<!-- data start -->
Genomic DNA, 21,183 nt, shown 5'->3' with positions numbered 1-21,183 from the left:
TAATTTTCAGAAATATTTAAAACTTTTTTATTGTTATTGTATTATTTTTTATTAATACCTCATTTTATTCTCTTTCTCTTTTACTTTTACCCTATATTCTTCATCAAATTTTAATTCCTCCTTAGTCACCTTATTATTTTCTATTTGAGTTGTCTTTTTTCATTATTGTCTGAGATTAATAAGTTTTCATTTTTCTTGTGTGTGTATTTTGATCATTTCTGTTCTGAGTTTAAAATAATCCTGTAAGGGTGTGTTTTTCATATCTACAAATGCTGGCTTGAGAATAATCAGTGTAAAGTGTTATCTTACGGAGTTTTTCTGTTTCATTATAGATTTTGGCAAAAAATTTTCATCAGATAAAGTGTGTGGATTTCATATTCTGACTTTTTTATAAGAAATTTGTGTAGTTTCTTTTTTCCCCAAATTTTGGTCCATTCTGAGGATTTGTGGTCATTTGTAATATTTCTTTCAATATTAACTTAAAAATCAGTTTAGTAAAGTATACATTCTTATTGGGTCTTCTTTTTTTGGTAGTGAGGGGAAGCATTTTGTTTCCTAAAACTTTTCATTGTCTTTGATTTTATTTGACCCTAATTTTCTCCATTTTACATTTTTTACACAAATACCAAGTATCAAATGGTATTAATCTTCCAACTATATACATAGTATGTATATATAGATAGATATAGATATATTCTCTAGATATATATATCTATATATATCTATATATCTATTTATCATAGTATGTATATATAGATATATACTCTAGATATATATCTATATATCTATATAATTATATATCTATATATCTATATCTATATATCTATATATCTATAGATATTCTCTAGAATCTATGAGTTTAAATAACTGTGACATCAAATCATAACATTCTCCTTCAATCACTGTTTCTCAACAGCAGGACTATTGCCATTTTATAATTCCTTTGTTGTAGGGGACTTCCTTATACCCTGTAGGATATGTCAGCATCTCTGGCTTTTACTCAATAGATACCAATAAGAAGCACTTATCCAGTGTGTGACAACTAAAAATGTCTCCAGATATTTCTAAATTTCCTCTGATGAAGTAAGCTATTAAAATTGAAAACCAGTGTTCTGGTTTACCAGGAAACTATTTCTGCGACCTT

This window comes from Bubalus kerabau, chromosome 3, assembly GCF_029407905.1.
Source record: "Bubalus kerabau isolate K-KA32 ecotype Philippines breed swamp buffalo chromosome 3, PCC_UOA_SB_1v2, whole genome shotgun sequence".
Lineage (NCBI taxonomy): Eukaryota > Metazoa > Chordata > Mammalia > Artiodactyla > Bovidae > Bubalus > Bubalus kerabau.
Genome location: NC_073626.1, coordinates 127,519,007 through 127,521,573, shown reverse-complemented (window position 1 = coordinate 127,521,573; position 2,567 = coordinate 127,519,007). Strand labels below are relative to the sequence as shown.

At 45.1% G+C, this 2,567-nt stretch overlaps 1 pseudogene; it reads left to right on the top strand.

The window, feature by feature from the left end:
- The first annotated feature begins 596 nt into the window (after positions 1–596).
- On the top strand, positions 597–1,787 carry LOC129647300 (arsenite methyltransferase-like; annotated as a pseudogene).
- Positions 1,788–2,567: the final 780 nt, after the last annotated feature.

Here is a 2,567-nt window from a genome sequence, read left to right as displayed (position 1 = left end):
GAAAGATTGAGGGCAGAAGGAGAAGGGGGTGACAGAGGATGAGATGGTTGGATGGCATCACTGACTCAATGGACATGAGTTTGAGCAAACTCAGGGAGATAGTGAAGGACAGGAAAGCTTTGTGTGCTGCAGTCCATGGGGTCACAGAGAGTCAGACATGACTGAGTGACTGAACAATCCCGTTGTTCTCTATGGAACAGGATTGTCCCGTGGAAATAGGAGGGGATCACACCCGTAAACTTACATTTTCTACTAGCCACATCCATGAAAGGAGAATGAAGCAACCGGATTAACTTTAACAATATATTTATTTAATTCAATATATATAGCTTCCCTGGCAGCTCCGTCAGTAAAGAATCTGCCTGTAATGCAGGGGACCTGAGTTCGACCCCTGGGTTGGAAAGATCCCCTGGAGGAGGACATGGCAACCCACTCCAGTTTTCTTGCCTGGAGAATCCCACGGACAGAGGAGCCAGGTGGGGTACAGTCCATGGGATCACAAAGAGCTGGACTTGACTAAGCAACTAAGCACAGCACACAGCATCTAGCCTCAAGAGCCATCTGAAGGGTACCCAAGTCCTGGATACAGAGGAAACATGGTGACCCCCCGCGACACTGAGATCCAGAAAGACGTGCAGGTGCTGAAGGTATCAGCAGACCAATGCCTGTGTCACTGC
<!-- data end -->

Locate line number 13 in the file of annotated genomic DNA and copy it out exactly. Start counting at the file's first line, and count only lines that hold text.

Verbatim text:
GAAAGATTGAGGGCAGAAGGAGAAGGGGGTGACAGAGGATGAGATGGTTGGATGGCATCACTGACTCAATGGACATGAGTTTGAGCAAACTCAGGGAGATAGTGAAGGACAGGAAAGCTTTGTGTGCTGCAGTCCATGGGGTCACAGAGAGTCAGACATGACTGAGTGACTGAACAATCCCGTTGTTCTCTATGGAACAGGATTGTCCCGTGGAAATAGGAGGGGATCACACCCGTAAACTTACATTTTCTACTAGCCACATCCATGAAAGGAGAATGAAGCAACCGGATTAACTTTAACAATATATTTATTTAATTCAATATATATAGCTTCCCTGGCAGCTCCGTCAGTAAAGAATCTGCCTGTAATGCAGGGGACCTGAGTTCGACCCCTGGGTTGGAAAGATCCCCTGGAGGAGGACATGGCAACCCACTCCAGTTTTCTTGCCTGGAGAATCCCACGGACAGAGGAGCCAGGTGGGGTACAGTCCATGGGATCACAAAGAGCTGGACTTGACTAAGCAACTAAGCACAGCACACAGCATCTAGCCTCAAGAGCCATCTGAAGGGTACCCAAGTCCTGGATACAGAGGAAACATGGTGACCCCCCGCGACACTGAGATCCAGAAAGACGTGCAGGTGCTGAAGGTATCAGCAGACCAATGCCTGTGTCACTGC